10 Years with Databases
10 Years with DatabasesPublished By: NewsForge
I've been working with databases for many years. I started out with Oracle and Informix then used a little Sybase. Then I discovered open source and used mSQL, MySQL, and PostgreSQL pretty extensively. Most recently I've been working with Oracle again, and just started playing with MSSQL. Why is any of this important? Itï¿½s important because I've seen the good and the bad of all these systems. And perhaps even more important are my conclusions after 10 years of working with RDBMS'.
When I first started using Mini SQL (mSQL) I didn't think much of it. It was lacking all, but the most basic of features, and got slow with anything more than a few thousand records in it. Then I ran into MySQL and eventually PostgreSQL.
I found the power, speed, and flexibility of both databases to be tremendous. MySQL tested faster than PostgreSQL, but only by a little. And to PostgreSQL's defense, it had quite a few features that MySQL didn't have. (MySQL is slowly starting to catch up in features.) Both have served me well in the past few years.
Now after many years of working almost exclusively with PostgreSQL and MySQL I find myself working on Oracle once again. (I work for a company that manufactures an open source CMS called WebGUI.) We've decided to support many commercial databases in addition to the open source databases. Naturally our first choice was to go after the biggest--Oracle 8i and 9i.
I remembered Oracle with fondness since it was one of the first databases I ever worked with. But now, to more experienced eyes, Oracle is the nightmare that haunts me as I sleep. And it is the thorn in my side while I am awake.
I'm a realist. I know that database manufacturers have to keep adding features to their products in order to sell more products. I know that they sometimes need to extend standards in order to accomplish the goals of their products. But I am sick of over-bloated database software. And I'm even more sick of how commercial vendors like Oracle and Microsoft have bastardized the standards.
Just over a month ago I downloaded both the Windows and Linux versions of Oracle to play with them on my two development workstations (one Windows XP and one Red Hat 7.3). For those of you who don't know, the Oracle 9i database is now on THREE full CDs. It took me one full day just to download the CDs (Oracle was apparently having problems with their site). It then took another couple of days just to get set up with a couple of databases for testing. Not to gloat, but I'm a pretty decent tech-head and it hasn't taken me three days to install anything in years. It didn't take even one day to download, compile, install, and configure either PostgreSQL or MySQL.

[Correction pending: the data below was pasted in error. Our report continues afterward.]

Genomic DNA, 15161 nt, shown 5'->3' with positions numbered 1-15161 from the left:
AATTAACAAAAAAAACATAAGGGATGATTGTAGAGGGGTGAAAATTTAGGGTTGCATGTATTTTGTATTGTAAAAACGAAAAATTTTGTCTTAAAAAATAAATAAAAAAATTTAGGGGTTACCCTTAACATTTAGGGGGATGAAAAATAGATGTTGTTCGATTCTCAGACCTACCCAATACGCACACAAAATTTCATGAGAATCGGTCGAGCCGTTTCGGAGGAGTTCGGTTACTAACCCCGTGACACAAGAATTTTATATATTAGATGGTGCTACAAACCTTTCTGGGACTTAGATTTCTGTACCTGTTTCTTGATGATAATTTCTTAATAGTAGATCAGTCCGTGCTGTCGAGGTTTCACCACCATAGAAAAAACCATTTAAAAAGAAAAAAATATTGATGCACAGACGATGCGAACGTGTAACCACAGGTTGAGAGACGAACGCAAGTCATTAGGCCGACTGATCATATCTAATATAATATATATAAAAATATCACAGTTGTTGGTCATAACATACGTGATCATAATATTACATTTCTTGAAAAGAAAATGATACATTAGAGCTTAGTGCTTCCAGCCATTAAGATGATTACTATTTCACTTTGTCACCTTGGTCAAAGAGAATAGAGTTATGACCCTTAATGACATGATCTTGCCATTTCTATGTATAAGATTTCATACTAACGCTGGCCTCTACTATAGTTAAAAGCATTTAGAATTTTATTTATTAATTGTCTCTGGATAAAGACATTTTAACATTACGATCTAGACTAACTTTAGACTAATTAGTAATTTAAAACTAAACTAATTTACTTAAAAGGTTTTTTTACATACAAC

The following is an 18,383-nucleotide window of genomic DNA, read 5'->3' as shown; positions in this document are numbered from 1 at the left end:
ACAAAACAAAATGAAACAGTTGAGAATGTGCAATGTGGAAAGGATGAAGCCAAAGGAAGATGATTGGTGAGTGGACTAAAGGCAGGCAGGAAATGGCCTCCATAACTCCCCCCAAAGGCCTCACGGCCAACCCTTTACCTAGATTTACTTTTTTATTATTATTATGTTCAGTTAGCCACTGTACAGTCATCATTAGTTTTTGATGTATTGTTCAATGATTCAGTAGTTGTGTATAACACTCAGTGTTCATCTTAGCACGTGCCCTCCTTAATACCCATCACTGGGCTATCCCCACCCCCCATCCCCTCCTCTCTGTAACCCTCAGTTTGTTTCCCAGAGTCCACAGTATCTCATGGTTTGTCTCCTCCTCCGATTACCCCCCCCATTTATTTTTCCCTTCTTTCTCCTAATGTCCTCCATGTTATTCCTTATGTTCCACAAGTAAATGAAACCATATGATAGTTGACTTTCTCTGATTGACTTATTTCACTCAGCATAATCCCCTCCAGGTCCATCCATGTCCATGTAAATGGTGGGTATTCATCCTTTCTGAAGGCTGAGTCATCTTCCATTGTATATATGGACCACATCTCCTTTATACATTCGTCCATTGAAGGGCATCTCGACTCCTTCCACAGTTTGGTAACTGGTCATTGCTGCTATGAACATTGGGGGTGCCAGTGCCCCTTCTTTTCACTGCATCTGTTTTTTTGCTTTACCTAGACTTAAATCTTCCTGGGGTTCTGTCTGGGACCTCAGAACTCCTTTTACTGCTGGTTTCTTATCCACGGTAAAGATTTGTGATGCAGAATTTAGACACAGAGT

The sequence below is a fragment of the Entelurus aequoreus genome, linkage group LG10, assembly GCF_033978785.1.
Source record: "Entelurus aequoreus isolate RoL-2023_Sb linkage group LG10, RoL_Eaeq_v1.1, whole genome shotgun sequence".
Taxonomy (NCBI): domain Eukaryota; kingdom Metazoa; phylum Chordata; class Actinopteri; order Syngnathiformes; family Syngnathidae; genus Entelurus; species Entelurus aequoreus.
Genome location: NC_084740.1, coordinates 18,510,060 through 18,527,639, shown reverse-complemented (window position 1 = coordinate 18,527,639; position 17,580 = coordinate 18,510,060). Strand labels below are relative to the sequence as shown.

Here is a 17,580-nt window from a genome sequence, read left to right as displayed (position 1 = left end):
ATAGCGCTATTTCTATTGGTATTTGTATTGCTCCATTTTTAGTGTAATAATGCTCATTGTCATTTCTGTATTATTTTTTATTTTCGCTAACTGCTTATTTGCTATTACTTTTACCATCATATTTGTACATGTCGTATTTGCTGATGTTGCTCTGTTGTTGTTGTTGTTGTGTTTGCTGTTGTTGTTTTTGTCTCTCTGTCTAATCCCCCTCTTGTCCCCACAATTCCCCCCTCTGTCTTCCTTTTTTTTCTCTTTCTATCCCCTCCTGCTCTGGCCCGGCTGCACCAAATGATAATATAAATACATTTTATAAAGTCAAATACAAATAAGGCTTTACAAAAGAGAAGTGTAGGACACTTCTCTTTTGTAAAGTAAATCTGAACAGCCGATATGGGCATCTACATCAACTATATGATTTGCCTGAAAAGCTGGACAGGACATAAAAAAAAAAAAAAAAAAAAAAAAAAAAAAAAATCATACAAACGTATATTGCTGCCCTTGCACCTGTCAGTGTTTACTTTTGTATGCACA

I then decided to install the Oracle client on one of our test web servers (it was required for the Perl DBI driver to work). First let me state that Oracle required X Windows, which we didn't have on our web servers, because they are servers and don't need the wasted overhead. So I had to install X Windows. It also required its own user for the client. Why? Donï¿½t ask me. Its just a client. Once I finally got the installer running, I checked that I only wanted to install the client, and not the database. The client turned out to be almost 1 gigabyte! Now I'm sure that I could have selected some sort of advanced install so that it would have installed just the libraries I needed, but the Perl driver said to install the client so I did. One gigabyte plus one more day wasted.
The next day I started testing our CMS with Oracle. Many features worked right out of the gate. (We worked hard to stick to the ANSI SQL standards to make porting to other databases as easy as possible.) I then started testing some of the features that used more complex SQL, like LEFT OUTER JOIN. To my dismay Oracle didn't support such a basic feature. Don't get me wrong; it does have a way to do outer joins, but not using the ANSI SQL standards. The thing that I found even more frustrating was that the LEFT OUTER JOIN syntax has been in the ANSI SQL standards since 1992--more than enough time for Oracle to adopt it or at least provide an overlay interface for the standard.
Left Outer Join Syntax:
The bastardization of the ANSI SQL standard doesn't end there with either database, but I hate beating a dead horse. Suffice it to say that either Microsoft and Oracle engineers are stupid (which I don't believe) or someone got it in their head that if they mutate the standard just enough they'd be able to make it difficult for their customers to move away from them.
Now some of you are going to say, "Why don't you use a translating abstraction layer like ODBC or JDBC?" The point is that I shouldn't have to. My team and I stuck to the standards for a reason: Portability with no sacrifices. For the reasons listed above, we're now considering dropping support for Non-ANSI SQL compliant databases.
After 10 years of working with most of the major commercial and open source databases, I'm sad to report that I cannot say, "Look how for we've come." But instead, I have to report, "Look how far away from the standards we've come."
I've come to the realization that these two open source databases (PostgreSQL and MySQL), with less than 1/1000 the funding of the commercial databases, are actually better than any of the commercial databases. Sure the commercial vendors have more features, but for the most part, they are features that I don't need. And I would guess that most developers and businesses don't either.
I'm sticking with MySQL and PostgreSQL, and will look at commercial databases as inferior from this day forward.
That's my two cents. What's yours?